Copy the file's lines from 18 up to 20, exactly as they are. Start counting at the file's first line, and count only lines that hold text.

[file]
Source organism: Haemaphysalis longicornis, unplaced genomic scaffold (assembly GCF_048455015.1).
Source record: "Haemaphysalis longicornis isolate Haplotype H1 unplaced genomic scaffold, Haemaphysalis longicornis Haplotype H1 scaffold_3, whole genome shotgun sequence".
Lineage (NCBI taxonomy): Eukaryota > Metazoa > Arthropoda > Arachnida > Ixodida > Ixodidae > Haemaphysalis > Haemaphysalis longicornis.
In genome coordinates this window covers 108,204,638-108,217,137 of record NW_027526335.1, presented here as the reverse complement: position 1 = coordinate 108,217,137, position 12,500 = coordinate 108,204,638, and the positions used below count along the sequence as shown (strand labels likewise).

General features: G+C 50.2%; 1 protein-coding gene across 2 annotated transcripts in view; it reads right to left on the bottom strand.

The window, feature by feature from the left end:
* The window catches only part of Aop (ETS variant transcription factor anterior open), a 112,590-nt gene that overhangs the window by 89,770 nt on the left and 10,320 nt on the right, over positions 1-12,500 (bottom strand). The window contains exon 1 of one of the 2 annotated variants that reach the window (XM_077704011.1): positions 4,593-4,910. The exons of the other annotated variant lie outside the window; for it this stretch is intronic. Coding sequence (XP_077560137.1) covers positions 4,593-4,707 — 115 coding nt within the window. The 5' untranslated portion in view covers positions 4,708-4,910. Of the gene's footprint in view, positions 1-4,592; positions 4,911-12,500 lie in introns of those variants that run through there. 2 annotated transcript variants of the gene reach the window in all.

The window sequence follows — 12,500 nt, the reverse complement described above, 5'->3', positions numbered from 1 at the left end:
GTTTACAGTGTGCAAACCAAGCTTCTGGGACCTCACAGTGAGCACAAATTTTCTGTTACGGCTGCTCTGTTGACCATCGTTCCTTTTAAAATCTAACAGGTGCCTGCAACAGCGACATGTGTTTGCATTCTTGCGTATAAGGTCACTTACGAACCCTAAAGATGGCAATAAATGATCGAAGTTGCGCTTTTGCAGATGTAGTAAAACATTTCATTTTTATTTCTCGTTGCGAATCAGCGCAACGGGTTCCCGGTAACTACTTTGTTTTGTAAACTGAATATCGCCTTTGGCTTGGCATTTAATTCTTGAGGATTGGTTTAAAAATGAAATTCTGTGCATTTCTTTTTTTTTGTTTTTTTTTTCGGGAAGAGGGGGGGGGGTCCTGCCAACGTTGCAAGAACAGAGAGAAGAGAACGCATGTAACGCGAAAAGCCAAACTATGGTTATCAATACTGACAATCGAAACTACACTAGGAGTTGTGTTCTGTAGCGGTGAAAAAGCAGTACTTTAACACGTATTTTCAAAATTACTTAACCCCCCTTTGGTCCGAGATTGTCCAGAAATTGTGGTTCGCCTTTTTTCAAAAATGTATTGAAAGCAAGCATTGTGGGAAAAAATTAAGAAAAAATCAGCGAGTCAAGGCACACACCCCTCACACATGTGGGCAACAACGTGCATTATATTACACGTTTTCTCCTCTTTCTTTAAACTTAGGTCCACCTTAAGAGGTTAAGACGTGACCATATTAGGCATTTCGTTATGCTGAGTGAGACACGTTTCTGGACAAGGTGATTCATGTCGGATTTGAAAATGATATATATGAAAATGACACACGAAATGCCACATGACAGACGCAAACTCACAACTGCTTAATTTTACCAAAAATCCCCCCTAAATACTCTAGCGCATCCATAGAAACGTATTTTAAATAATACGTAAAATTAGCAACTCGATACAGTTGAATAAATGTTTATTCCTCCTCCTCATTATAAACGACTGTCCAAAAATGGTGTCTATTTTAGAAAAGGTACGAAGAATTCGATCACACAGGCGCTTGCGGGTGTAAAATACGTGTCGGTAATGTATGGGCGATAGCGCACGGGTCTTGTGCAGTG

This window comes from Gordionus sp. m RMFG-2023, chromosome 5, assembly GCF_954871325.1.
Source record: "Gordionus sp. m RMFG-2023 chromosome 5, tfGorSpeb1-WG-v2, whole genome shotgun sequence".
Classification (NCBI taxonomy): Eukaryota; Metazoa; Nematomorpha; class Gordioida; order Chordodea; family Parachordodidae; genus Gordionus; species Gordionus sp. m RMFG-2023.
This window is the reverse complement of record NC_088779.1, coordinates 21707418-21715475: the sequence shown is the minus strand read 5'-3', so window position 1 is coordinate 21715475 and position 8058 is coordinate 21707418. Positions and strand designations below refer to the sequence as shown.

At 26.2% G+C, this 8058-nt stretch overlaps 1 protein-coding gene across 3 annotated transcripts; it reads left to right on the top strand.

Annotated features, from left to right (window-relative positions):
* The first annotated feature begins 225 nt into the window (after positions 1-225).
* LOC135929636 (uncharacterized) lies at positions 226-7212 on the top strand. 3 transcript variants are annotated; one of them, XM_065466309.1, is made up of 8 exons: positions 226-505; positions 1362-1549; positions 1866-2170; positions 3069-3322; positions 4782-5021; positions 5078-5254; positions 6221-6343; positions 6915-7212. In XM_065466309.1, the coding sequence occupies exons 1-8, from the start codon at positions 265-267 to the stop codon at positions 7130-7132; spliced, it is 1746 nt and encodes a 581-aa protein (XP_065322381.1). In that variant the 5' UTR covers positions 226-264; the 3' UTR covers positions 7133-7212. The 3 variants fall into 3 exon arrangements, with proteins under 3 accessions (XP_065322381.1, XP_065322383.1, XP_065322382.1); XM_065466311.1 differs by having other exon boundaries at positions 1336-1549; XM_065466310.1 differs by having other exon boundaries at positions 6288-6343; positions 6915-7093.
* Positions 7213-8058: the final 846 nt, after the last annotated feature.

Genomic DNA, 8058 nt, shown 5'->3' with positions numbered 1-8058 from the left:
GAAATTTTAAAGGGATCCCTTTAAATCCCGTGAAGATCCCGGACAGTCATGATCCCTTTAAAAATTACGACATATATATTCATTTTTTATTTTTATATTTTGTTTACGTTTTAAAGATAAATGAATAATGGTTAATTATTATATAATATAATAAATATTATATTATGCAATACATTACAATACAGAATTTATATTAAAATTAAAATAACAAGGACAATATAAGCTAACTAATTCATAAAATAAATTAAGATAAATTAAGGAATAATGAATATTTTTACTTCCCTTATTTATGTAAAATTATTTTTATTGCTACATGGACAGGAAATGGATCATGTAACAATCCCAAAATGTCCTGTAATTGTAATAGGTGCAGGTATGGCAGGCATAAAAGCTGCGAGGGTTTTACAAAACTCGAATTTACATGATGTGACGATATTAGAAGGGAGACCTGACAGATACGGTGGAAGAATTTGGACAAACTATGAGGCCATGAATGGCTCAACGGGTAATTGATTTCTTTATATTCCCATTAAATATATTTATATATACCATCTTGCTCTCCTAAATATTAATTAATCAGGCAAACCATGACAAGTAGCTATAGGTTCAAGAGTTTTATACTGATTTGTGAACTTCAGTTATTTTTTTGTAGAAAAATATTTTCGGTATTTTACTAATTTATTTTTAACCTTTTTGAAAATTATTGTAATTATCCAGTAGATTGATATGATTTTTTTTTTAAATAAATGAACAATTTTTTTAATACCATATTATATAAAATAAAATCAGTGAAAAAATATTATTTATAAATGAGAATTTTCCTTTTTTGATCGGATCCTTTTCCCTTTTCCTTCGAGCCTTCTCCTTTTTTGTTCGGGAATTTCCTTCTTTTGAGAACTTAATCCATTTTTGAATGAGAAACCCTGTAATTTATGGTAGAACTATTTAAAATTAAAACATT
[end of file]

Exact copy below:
* Positions 7213-8058: the final 846 nt, after the last annotated feature.

Genomic DNA, 8058 nt, shown 5'->3' with positions numbered 1-8058 from the left:
GAAATTTTAAAGGGATCCCTTTAAATCCCGTGAAGATCCCGGACAGTCATGATCCCTTTAAAAATTACGACATATATATTCATTTTTTATTTTTATATTTTGTTTACGTTTTAAAGATAAATGAATAATGGTTAATTATTATATAATATAATAAATATTATATTATGCAATACATTACAATACAGAATTTATATTAAAATTAAAATAACAAGGACAATATAAGCTAACTAATTCATAAAATAAATTAAGATAAATTAAGGAATAATGAATATTTTTACTTCCCTTATTTATGTAAAATTATTTTTATTGCTACATGGACAGGAAATGGATCATGTAACAATCCCAAAATGTCCTGTAATTGTAATAGGTGCAGGTATGGCAGGCATAAAAGCTGCGAGGGTTTTACAAAACTCGAATTTACATGATGTGACGATATTAGAAGGGAGACCTGACAGATACGGTGGAAGAATTTGGACAAACTATGAGGCCATGAATGGCTCAACGGGTAATTGATTTCTTTATATTCCCATTAAATATATTTATATATACCATCTTGCTCTCCTAAATATTAATTAATCAGGCAAACCATGACAAGTAGCTATAGGTTCAAGAGTTTTATACTGATTTGTGAACTTCAGTTATTTTTTTGTAGAAAAATATTTTCGGTATTTTACTAATTTATTTTTAACCTTTTTGAAAATTATTGTAATTATCCAGTAGATTGATATGATTTTTTTTTTAAATAAATGAACAATTTTTTTAATACCATATTATATAAAATAAAATCAGTGAAAAAATATTATTTATAAATGAGAATTTTCCTTTTTTGATCGGATCCTTTTCCCTTTTCCTTCGAGCCTTCTCCTTTTTTGTTCGGGAATTTCCTTCTTTTGAGAACTTAATCCATTTTTGAATGAGAAACCCTGTAATTTATGGTAGAACTATTTAAAATTAAAACATT